Darkest winter in 100 years…

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Single white Hellebore, with lovely collar, Tostat, January 2018

It is, apparently, the darkest winter since 1887 in the Northern Hemisphere.  I really feel that.  Despite being a month in to the slow return of light to the day, I am still unable to wake in the morning without an alarm, and we have only had two, maybe three, days when the sky has not been grey and almost black with rain. Plants brought into the house lean ever more desperately towards the window seeking the light, never mind sun.  Goodness me.  I almost wore sunglasses to watch Monty Don’s ‘Paradise Gardens’ programme the other night. I jest but only a little.

But…plants out there are trying their best against the elements.  I bought 3 small hellebores last spring from an ebay seller, Stephen Roff, who I would highly recommend.  They arrived, well packaged, small as advertised and in great condition, and have been settling in nicely in their new home, in the semi-shade near the big pine tree.  Hellebores like Tostat, and these have doubled in size and have just begun flowering.  I love the pristine clarity of the creamy colouring on the white one, and the complicated frilly collar surrounding the stamens- the leaves look very happy as well and although these are only in their infancy, I am looking forward to bigger and better.  This year, I also bought 3 more in the autumn, so they are really infants, waiting and seeing is what is needed.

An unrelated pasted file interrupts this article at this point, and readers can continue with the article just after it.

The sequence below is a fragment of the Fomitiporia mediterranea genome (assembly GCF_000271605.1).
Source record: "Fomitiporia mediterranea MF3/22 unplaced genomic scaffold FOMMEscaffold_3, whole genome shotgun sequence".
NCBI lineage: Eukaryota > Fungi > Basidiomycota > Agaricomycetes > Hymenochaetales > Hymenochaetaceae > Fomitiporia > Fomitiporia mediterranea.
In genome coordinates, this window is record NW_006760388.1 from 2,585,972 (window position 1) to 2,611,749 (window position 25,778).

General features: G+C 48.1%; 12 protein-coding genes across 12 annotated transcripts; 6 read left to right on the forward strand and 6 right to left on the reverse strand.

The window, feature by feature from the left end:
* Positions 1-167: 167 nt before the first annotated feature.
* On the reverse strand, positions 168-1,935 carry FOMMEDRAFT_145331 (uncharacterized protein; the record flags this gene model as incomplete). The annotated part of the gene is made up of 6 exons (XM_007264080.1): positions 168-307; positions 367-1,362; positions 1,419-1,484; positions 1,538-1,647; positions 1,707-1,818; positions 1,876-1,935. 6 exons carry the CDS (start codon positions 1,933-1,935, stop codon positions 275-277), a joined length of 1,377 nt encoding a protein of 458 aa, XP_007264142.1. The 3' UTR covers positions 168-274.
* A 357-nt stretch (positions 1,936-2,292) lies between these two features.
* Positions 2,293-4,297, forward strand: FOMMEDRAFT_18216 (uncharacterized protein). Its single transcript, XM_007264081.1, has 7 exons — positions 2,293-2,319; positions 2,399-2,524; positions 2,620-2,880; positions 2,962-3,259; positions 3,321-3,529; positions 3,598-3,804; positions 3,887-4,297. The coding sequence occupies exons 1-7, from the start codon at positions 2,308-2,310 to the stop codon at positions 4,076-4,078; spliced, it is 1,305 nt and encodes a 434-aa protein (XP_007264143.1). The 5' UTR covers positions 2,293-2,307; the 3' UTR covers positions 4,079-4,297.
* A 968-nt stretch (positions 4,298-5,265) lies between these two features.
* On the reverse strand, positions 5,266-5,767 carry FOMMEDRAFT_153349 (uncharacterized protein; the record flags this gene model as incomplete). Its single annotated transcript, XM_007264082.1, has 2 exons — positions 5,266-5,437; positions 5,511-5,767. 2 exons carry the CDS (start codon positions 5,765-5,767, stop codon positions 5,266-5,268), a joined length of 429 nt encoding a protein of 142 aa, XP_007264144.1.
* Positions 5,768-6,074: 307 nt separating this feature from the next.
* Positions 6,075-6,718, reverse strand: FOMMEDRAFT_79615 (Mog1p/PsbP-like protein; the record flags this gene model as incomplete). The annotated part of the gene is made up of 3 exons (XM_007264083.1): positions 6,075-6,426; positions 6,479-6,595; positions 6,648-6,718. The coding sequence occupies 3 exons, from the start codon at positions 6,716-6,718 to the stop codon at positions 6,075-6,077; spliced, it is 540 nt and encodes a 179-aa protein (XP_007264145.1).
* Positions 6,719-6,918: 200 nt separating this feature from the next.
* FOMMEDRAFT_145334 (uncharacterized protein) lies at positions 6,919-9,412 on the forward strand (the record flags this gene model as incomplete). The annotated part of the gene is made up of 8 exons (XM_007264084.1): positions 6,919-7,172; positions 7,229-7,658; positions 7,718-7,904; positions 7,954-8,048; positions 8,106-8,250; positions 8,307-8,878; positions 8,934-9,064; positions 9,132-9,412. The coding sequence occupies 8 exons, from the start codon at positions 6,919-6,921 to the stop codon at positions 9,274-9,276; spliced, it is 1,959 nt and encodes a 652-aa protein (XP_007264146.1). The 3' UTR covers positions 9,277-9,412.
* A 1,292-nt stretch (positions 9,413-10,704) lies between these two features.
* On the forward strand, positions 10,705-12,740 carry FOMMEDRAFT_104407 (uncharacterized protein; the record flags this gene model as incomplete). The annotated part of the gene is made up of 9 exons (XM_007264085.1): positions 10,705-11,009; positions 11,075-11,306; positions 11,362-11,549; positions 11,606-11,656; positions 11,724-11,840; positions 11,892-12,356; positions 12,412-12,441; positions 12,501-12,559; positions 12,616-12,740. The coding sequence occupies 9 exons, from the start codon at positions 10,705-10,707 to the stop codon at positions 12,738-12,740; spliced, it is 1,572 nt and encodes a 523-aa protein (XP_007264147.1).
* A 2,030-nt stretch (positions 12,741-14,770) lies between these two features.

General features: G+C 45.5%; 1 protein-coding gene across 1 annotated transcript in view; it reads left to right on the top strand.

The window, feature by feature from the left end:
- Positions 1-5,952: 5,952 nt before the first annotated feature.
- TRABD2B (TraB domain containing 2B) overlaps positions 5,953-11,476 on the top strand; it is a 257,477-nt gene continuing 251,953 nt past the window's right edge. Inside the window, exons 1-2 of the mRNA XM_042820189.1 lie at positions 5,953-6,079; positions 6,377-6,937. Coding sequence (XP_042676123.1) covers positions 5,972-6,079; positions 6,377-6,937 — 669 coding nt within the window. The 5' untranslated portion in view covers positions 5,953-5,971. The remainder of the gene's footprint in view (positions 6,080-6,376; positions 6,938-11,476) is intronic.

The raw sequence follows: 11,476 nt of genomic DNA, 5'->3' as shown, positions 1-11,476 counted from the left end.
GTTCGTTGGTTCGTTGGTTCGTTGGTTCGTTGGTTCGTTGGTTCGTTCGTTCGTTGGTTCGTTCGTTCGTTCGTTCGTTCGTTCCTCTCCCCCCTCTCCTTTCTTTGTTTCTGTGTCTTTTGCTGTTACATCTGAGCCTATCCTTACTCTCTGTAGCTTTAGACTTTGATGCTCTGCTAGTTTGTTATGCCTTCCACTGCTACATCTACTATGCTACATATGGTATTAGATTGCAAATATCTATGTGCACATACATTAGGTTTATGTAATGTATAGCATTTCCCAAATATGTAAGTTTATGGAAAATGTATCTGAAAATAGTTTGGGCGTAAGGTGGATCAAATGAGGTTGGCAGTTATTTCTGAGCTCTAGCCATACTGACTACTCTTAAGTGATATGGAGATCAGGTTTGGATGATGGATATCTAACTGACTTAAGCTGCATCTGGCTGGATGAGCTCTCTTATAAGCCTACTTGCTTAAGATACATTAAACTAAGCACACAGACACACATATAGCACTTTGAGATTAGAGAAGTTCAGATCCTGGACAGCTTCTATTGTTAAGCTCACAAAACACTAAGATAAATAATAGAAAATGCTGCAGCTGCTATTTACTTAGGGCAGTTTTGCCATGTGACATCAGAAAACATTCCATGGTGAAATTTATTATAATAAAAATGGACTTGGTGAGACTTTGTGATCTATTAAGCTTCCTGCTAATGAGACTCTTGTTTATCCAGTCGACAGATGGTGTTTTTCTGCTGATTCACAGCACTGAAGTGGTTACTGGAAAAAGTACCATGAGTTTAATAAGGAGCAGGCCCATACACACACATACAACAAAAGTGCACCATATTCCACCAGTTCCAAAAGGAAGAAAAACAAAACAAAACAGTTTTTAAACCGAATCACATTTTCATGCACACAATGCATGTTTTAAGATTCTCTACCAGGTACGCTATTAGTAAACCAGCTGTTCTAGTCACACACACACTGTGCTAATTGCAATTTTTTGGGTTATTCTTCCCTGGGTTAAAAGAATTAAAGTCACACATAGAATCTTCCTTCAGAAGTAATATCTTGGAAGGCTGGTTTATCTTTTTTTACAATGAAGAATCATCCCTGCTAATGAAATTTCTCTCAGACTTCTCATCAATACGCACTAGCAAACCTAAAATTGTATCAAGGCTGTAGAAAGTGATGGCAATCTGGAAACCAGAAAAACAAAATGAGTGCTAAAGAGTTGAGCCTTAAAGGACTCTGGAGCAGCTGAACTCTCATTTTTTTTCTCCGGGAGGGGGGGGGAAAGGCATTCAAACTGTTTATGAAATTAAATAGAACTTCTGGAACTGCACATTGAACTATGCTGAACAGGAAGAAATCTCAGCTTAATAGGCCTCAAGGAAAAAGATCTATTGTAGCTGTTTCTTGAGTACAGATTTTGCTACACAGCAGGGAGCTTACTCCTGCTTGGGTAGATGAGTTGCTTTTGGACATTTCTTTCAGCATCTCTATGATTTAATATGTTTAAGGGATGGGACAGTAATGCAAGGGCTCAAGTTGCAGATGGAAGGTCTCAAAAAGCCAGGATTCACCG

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Daphne odora ‘Aureomarginata’, Tostat, January 2018

My unphased Daphne odora ‘Aureomarginata’ started out life as a 6″ weakling and now, 10 years later, has majestically taken over an entire corner near the back door.  She has been looking a little yellowy in the odd leaf, but I am not panicking, the flowers are massed and doing their best despite the endless rain.  Today, they brought to mind a job lot of Victorian bridal posies, the way they present themselves in little bunches.  There is not a lot of scent in the rain, so hoping for that when the rain stops.

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Helleborus niger ‘Christmas Carol’, Tostat, January 2018

This little Hellebore, Helleborus niger ‘Christmas Carol’, has spent too much time indoors, being a rush purchase just before Christmas, but the leaves are good, a dull emerald green with rounded ends, so quite different from the normal.  And I think it will have settled in by next winter.

Acanthus ‘Whitewater’ is a very fickle friend.  Acanthus should love the garden, and they do, but only after some considerable passage of time- like 7-8 years.  The ordinary Acanthus mollis is now a touch on the aggressive side, but did absolutely nothing for years.  It all hinges on the growth rate of the tuber.  And ‘Whitewater’, now 4-5 years old, is only strong enough to be seen in winter/spring conditions- it gives up and retreats underground when it gets too hot or dry- and no champagne-pink flowers yet either.   You have to be super-patient sometimes.

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Acanthus ‘Whitewater’, Tostat, January 2018

But look!  The expensive bulbules of Anemone x fulgens Multipetala that I bought last Spring are back and producing leaves- and I am thrilled, they are doing their best to imitate a hardy geranium at the moment, but that’s ok by me.

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Anemone x fulgens Multipetala, Tostat, January 2018

Because the gorgeous hot red fringed flowers are way out of the ordinary and something else in early Spring, and not to be missed.  I adore them.